This month I was given the highly enjoyable task of talking about Vera Brittain’s great book Testament of Youth at the Edinburgh Book Festival. Don’t worry, I’m not going to reprise my entire talk here, but I thought I might share some thoughts with you.
Like many other people, I was first alerted to Testament of Youth in 1979, when the BBC produced a superb (and surprisingly loyal) television adaptation, with Cheryl Campbell playing Vera.
In case you don’t know the book, Testament of Youth is autobiographical, but it reads with the verve of a novel. At its heart is the journey from the idealism of the early days of the First World War through the heartbreak of losing friends and the horror and drudgery of work as a VAD nurse, to Vera’s espousal of the pacifist convictions which she held for the rest of her life.
The book was published in 1933, and was an instant best seller - as is clear from the cover of my copy, an edition published two years later. I love the classic yellow Gollancz cover.
I think that’s one of the most intriguing publisher’s blurbs I’ve ever seen: One of the two most famous autobiographies? Which was the other? And what comic scene at the Gollancz office resulted in that wording?
I suppose it’s likely to have been another book published by Gollancz, which narrows things down a bit. My money is on Orwell’s Down and Out in Paris and London, which also came out in 1933.
But Victor Gollancz may have been showing generosity to some other publishing house (Goodbye to All That?) or even looking abroad (Mein Kampf?). If any of you have ideas, do let me know.
To get a better feeling for Brittain, I looked at many of her other books too. She wrote novels (some of them transparently based on her own life) but was best known for her polemics and memoirs.
Brittain must be an early example of the cultivation of an author as a brand, with new titles harking back to her first big success. During her lifetime, and after her death in 1970, the names of her books, and posthumous compilations of their source material, involved various permutations of the the words ‘Testament', ‘Chronicle;, and ‘Youth'.
For example, Testament of a Peace Lover (letters written in the Second World War) came out in 1988, eighteen years after Vera’s death, Her collected Journalism from the 20s to the 60s was given the title Testament of a Generation. Vera’s own wartime diary, on which Testament of Youth was based, was not available to the general public until 1981, when it was published under the title Chronicle of Youth.
Testament of Youth's searing account of the deaths of Vera's brother Edward, her fiancé Roland Leighton and their close friends Victor Richardson and Geoffrey Thurlow was partly responsible for the popular concept of a ‘lost generation’ which has been so widely questioned recently. All those men were born in 1895, two years after Vera, who saw them through a youthful prism of devotion and loss. Their letters to each other were published in 1998, twenty-eight years after Vera’s own death, under the title Letters From a Lost Generation.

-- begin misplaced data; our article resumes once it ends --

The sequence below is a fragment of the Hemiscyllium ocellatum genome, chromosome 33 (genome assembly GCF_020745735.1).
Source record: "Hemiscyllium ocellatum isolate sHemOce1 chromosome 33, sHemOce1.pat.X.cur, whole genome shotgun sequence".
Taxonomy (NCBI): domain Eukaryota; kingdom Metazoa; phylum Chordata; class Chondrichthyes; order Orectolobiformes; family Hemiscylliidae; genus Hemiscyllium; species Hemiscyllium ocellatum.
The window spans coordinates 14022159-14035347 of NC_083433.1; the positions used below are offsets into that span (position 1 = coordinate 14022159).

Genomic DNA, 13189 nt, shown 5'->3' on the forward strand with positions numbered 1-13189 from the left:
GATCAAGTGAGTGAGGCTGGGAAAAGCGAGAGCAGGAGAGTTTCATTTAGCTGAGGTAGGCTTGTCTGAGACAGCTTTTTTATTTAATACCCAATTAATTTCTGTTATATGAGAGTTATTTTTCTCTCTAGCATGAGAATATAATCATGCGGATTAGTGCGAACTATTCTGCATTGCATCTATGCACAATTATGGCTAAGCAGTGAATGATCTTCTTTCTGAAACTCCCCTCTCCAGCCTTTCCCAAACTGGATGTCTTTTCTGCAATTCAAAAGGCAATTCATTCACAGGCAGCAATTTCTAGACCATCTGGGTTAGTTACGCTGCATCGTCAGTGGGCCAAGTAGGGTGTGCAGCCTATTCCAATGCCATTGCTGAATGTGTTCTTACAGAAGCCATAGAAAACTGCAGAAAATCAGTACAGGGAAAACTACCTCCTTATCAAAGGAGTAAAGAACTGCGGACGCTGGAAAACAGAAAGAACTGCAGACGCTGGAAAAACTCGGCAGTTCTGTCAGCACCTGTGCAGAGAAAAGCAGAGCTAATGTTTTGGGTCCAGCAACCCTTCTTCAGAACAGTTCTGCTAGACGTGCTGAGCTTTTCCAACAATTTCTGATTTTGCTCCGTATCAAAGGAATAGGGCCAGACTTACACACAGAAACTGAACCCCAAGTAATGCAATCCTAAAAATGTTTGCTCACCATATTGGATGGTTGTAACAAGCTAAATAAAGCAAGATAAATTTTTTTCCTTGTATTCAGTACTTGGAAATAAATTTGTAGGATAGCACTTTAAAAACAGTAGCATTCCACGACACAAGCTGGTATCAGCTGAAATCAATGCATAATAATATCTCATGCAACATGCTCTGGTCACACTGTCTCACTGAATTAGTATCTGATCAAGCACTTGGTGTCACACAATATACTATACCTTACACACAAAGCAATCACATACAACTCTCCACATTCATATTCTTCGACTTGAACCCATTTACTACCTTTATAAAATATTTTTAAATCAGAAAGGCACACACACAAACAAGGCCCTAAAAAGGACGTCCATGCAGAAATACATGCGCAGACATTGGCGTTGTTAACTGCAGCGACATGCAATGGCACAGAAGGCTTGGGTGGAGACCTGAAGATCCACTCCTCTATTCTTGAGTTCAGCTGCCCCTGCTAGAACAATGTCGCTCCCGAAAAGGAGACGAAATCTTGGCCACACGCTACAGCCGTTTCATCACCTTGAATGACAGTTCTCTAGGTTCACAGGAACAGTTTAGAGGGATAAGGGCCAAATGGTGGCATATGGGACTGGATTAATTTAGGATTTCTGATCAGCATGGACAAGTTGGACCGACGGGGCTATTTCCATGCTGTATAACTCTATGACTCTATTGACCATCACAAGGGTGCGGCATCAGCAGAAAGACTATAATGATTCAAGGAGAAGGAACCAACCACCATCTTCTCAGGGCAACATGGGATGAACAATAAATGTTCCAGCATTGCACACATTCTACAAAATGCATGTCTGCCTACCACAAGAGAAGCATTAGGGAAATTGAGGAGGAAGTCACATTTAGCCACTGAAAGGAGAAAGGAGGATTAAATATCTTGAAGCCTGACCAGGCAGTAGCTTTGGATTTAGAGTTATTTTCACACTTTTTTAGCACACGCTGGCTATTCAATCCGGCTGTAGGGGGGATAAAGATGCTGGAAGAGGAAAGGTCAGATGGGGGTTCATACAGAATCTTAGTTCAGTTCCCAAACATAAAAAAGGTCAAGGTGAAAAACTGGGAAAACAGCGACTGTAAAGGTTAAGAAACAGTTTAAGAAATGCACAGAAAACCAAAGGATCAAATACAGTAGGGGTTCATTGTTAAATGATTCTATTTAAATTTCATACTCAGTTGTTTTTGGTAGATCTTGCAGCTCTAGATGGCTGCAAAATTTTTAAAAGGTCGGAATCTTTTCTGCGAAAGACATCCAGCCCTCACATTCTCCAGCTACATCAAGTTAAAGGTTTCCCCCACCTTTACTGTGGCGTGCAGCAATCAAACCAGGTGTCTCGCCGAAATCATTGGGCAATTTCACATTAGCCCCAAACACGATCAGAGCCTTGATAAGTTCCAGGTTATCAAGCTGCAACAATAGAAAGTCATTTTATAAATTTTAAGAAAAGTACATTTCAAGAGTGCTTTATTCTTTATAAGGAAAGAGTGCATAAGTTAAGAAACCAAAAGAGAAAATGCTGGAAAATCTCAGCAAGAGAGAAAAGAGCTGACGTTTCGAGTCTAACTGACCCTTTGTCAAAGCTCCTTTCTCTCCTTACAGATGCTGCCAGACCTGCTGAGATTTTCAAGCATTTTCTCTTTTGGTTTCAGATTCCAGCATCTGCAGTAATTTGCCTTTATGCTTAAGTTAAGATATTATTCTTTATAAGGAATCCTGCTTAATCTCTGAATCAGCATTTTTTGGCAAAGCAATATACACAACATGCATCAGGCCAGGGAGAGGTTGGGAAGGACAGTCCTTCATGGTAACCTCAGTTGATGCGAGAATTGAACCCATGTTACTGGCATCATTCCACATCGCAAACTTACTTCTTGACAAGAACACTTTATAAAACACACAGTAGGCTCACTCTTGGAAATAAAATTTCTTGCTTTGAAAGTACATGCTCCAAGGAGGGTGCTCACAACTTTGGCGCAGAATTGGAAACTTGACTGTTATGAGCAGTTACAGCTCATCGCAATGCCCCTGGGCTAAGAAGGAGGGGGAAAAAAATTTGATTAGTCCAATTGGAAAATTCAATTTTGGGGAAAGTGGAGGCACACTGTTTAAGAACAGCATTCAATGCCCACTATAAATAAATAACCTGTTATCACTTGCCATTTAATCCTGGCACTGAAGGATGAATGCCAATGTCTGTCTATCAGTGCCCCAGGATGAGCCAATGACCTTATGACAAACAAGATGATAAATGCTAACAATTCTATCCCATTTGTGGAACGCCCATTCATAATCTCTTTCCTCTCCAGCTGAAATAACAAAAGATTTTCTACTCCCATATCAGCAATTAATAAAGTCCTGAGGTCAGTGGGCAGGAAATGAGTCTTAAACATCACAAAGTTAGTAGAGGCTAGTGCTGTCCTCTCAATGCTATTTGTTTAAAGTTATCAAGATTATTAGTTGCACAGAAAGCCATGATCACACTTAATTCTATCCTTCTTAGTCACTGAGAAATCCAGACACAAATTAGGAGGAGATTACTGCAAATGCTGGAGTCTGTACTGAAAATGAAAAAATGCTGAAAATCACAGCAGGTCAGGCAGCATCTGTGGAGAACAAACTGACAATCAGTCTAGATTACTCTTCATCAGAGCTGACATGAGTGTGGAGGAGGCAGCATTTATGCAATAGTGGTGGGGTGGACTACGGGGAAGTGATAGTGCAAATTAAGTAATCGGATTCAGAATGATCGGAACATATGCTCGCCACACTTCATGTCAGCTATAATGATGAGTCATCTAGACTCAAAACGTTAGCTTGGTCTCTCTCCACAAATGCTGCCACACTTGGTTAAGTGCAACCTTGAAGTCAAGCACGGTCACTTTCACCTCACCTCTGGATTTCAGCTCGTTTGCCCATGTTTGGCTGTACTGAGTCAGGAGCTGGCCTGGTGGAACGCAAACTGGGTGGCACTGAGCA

It’s worth following Vera’s story beyond the end of Testament of Youth. Her account of her friendship with the novelist, Winifred Holtby (continued in Testament of Experience and Testament of Friendship) gives compelling insight into the lives of the women who served in and survived the war. It’s also an intriguing picture of one particular household - with much of Vera’s self-styled ‘semi detached’ marriage to her academic husband ‘G’ Catlin conducted with Winifred on hand under the marital roof.
But it’s the collections of journalism and political polemic that say most about Vera Brittain the feminist and pacifist. A particularly remarkable book - published in 1942, with a striking cover designed by Arthur Wragg - is Humiliation with Honour.
It’s a collection of letters Vera wrote to her children, John and Shirley (later Shirley Williams) about why she was sticking to her pacifist principles despite the rise of the Nazis, and the public vilification she was experiencing because of that stance.
Vera Brittain was, of course remarkable among the women of her generation. You can see that just by looking at the photographs in some of the books, where she is often alone in groups of men agitating for political reform or international peace. But away from the public realm, she was not alone in her in her refusal to be cowed by the conventional treatment of women in her time. Many who shared her approach to life, and read her books, were working and/or raising families across the land. Their daughters were the generation of women by whom many of us were taught - a generation which, to my mind, was unfairly underestimated by the feminists of the late 20th century. The image of the submissive, air-headed household drudge was not always accurate. Many of the women who found themselves teaching in the1960s would today be running companies, or ruling the country. We were very lucky to have them as teachers, wherever we went to school. That’s a subject I may return to in another blog, soon.
PS A note for those who remember my earlier post about Catherine Sinclair.
I did go to her memorial on the 150th anniversary of her death. It was a very rainy day. I laid some flowers, and my fellow author, Vivian French placed a little doll there, in honour of her books for children.